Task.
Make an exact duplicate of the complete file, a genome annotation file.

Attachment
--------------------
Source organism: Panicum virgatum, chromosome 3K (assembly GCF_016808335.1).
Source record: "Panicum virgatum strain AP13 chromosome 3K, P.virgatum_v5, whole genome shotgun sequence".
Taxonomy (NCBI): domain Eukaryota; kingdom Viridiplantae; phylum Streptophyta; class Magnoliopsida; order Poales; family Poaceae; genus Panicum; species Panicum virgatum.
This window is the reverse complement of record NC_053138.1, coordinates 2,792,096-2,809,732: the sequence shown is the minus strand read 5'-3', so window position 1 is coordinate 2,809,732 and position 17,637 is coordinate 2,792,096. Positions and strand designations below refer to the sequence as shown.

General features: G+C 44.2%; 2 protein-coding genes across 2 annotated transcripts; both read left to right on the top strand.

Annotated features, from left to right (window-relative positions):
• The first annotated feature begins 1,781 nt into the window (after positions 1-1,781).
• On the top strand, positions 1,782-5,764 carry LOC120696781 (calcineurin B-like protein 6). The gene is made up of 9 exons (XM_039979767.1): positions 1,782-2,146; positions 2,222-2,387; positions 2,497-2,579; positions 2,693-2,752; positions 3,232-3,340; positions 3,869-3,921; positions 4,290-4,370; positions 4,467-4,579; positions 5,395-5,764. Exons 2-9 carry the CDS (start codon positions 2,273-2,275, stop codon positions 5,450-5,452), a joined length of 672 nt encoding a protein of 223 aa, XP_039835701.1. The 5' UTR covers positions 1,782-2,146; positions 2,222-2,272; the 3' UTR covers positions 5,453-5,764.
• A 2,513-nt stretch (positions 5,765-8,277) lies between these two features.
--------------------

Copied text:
Source organism: Panicum virgatum, chromosome 3K (assembly GCF_016808335.1).
Source record: "Panicum virgatum strain AP13 chromosome 3K, P.virgatum_v5, whole genome shotgun sequence".
Taxonomy (NCBI): domain Eukaryota; kingdom Viridiplantae; phylum Streptophyta; class Magnoliopsida; order Poales; family Poaceae; genus Panicum; species Panicum virgatum.
This window is the reverse complement of record NC_053138.1, coordinates 2,792,096-2,809,732: the sequence shown is the minus strand read 5'-3', so window position 1 is coordinate 2,809,732 and position 17,637 is coordinate 2,792,096. Positions and strand designations below refer to the sequence as shown.

General features: G+C 44.2%; 2 protein-coding genes across 2 annotated transcripts; both read left to right on the top strand.

Annotated features, from left to right (window-relative positions):
• The first annotated feature begins 1,781 nt into the window (after positions 1-1,781).
• On the top strand, positions 1,782-5,764 carry LOC120696781 (calcineurin B-like protein 6). The gene is made up of 9 exons (XM_039979767.1): positions 1,782-2,146; positions 2,222-2,387; positions 2,497-2,579; positions 2,693-2,752; positions 3,232-3,340; positions 3,869-3,921; positions 4,290-4,370; positions 4,467-4,579; positions 5,395-5,764. Exons 2-9 carry the CDS (start codon positions 2,273-2,275, stop codon positions 5,450-5,452), a joined length of 672 nt encoding a protein of 223 aa, XP_039835701.1. The 5' UTR covers positions 1,782-2,146; positions 2,222-2,272; the 3' UTR covers positions 5,453-5,764.
• A 2,513-nt stretch (positions 5,765-8,277) lies between these two features.